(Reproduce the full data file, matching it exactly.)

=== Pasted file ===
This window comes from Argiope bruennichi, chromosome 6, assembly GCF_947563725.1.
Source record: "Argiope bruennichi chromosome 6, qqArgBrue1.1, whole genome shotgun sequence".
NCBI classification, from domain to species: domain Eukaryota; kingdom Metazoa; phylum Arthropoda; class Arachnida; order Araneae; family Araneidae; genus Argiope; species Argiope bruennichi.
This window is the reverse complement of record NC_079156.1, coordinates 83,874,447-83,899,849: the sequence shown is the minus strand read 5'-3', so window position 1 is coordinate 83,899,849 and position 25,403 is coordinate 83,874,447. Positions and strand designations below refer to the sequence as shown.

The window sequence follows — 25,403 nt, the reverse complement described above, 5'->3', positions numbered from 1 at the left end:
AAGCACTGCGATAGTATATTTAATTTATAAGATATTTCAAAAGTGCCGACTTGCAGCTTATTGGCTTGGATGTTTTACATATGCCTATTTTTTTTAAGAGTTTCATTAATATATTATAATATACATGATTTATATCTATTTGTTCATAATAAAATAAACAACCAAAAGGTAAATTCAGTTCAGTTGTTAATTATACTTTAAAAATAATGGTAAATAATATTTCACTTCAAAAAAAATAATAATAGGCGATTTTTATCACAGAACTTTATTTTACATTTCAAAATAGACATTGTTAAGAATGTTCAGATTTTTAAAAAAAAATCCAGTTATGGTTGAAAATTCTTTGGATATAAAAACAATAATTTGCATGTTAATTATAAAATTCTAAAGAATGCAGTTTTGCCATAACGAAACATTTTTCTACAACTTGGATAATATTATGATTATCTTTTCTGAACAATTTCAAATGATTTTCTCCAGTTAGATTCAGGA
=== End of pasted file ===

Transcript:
This window comes from Argiope bruennichi, chromosome 6, assembly GCF_947563725.1.
Source record: "Argiope bruennichi chromosome 6, qqArgBrue1.1, whole genome shotgun sequence".
NCBI classification, from domain to species: domain Eukaryota; kingdom Metazoa; phylum Arthropoda; class Arachnida; order Araneae; family Araneidae; genus Argiope; species Argiope bruennichi.
This window is the reverse complement of record NC_079156.1, coordinates 83,874,447-83,899,849: the sequence shown is the minus strand read 5'-3', so window position 1 is coordinate 83,899,849 and position 25,403 is coordinate 83,874,447. Positions and strand designations below refer to the sequence as shown.

The window sequence follows — 25,403 nt, the reverse complement described above, 5'->3', positions numbered from 1 at the left end:
AAGCACTGCGATAGTATATTTAATTTATAAGATATTTCAAAAGTGCCGACTTGCAGCTTATTGGCTTGGATGTTTTACATATGCCTATTTTTTTTAAGAGTTTCATTAATATATTATAATATACATGATTTATATCTATTTGTTCATAATAAAATAAACAACCAAAAGGTAAATTCAGTTCAGTTGTTAATTATACTTTAAAAATAATGGTAAATAATATTTCACTTCAAAAAAAATAATAATAGGCGATTTTTATCACAGAACTTTATTTTACATTTCAAAATAGACATTGTTAAGAATGTTCAGATTTTTAAAAAAAAATCCAGTTATGGTTGAAAATTCTTTGGATATAAAAACAATAATTTGCATGTTAATTATAAAATTCTAAAGAATGCAGTTTTGCCATAACGAAACATTTTTCTACAACTTGGATAATATTATGATTATCTTTTCTGAACAATTTCAAATGATTTTCTCCAGTTAGATTCAGGA